From Idea to Plot

It’s easy to come up with lots of interesting ideas. It’s much harder to take those good ideas and turn them into a story with a plot. One way to help turn a good idea into a plot is to identify the People, Places, and Things that are absolutely necessary in your story.

For example, “Alien” is about a monster killing crew members one by one in a spaceship. So right away, the People of this story defines the monster and multiple crew members.

The Places in “Alien” define where the monster is found (on the surface of a strange planet) and the spaceship.

Unlike some stories, there is no one Thing absolutely needed in “Alien.”

Once you identify the People, Places, and Things absolutely necessary for your story, you now know that you need conflict getting to each Person, Place, or Thing.

In “Alien,” there’s conflict between the crew members and the alien, but there’s also conflict between the different crew members as well.

The Places define where that conflict takes place. In “Alien,” this occurs on the strange planet and in the spaceship.

People, Places, and Things define where conflict takes place and also gives your story a goal to reach certain People, Places, or Things.

In “Pulp Fiction,” one Thing that everyone’s after is the mysterious suitcase filled with valuables. This suitcase is what the two hit men retrieve after killing the four young men in their apartment, and this suitcase is also what the hit men protect during the robbery in the coffee shop.

In “The Maltese Falcon,” the Thing everyone’s after is the Maltese Falcon. The Thing creates conflict because multiple people want the Thing and need to struggle to find the Thing so they can possess it.

Pick any idea for a story and start thinking about the necessary People, Places, and Things you’ll need, and this immediately gives you a rough framework of your story world.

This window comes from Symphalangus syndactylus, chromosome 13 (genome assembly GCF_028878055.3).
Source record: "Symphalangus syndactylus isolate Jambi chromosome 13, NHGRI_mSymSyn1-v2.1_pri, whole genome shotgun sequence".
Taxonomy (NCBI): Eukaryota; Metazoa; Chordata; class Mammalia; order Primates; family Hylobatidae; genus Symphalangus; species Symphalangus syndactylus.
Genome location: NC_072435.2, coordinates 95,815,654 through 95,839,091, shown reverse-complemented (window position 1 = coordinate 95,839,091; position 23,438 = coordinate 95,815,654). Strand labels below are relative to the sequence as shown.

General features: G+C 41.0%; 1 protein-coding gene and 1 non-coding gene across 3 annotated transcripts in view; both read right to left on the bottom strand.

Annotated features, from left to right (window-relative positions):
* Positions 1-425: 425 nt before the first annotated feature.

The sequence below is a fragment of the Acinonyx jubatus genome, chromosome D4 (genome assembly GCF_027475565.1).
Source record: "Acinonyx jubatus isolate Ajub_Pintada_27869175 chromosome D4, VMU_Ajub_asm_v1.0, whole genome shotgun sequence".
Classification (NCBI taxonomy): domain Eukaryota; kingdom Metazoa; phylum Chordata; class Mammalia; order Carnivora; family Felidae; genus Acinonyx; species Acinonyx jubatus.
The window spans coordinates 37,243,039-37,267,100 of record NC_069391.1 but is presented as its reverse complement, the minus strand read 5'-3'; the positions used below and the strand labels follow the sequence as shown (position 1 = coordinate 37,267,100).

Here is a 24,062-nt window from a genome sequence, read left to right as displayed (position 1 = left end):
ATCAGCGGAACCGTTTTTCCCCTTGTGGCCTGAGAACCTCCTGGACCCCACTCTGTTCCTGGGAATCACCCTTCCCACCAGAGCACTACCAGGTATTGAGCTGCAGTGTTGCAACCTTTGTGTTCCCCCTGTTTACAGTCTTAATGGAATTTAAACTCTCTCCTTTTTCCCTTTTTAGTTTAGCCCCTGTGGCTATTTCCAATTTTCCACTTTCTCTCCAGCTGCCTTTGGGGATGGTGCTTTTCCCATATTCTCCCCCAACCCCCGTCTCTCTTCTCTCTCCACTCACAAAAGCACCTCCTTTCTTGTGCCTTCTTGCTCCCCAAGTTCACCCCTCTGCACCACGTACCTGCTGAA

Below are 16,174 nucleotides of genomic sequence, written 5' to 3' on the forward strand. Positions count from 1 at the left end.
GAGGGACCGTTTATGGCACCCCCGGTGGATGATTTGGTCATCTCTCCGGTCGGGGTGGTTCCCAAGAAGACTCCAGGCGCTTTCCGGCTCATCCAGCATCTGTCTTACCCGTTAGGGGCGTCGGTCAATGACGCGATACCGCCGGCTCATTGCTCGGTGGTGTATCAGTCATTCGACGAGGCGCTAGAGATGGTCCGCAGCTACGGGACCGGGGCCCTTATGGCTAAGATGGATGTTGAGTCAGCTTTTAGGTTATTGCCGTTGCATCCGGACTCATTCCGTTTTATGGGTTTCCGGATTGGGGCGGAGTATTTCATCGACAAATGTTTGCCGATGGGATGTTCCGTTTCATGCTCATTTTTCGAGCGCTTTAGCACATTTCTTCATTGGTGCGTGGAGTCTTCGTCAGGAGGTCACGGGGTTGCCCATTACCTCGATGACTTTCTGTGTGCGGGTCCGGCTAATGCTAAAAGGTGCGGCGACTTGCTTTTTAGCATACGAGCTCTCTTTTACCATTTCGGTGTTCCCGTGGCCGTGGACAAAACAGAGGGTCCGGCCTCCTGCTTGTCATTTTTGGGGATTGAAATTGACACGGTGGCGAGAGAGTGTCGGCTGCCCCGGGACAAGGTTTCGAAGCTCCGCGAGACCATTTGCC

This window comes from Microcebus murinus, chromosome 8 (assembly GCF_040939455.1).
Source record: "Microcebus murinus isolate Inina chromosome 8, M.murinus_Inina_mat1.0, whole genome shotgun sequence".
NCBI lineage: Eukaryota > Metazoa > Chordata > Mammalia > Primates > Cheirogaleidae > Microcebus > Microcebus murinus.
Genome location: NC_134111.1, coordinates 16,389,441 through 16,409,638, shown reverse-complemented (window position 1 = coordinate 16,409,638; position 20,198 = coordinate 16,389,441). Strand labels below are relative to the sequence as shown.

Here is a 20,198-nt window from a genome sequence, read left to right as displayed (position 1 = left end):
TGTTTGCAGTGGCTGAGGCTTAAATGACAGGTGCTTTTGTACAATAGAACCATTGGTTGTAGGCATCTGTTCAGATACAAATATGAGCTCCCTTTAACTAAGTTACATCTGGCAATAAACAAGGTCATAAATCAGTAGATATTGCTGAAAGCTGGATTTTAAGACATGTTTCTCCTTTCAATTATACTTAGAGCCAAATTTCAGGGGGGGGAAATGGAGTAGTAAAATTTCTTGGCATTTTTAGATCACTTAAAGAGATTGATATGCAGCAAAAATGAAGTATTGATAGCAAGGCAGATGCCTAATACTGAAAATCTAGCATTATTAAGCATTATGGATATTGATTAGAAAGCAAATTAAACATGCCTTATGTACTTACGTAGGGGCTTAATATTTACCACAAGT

Think of a story like “Avengers: Endgame.” The People include the superheroes and the villain (Thanos), the Places include all the areas where the infinity stones were located, and the Things are the infinity stones that the superheroes want to retrieve.

By identifying the People, Places, and Things in any story, you immediately have an idea that the characters must struggle to meet each person, get to each place, or retrieve each thing.

Every story is about certain People, Places, and Things. In “Titanic,” the Place is an ocean liner. Simply replace the People with different characters and you can literally change the entire story if these People have different types of goals.

Every story has a unique combination of People, Places, and Things. Find what’s unique in your story and you’ll have a huge head start on creating a story around the People, Places, and Things needed for your story world.

2 thoughts on “From Idea to Plot

  1. Aditya Sam says:


    I just wanted to place on record my deepest appreciation for you for sharing your obviously hard earned knowledge.

    1. wallyadmin says:

      Thank you very much. Let me know if there’s anything you would like me to talk about regarding story telling and screenwriting.

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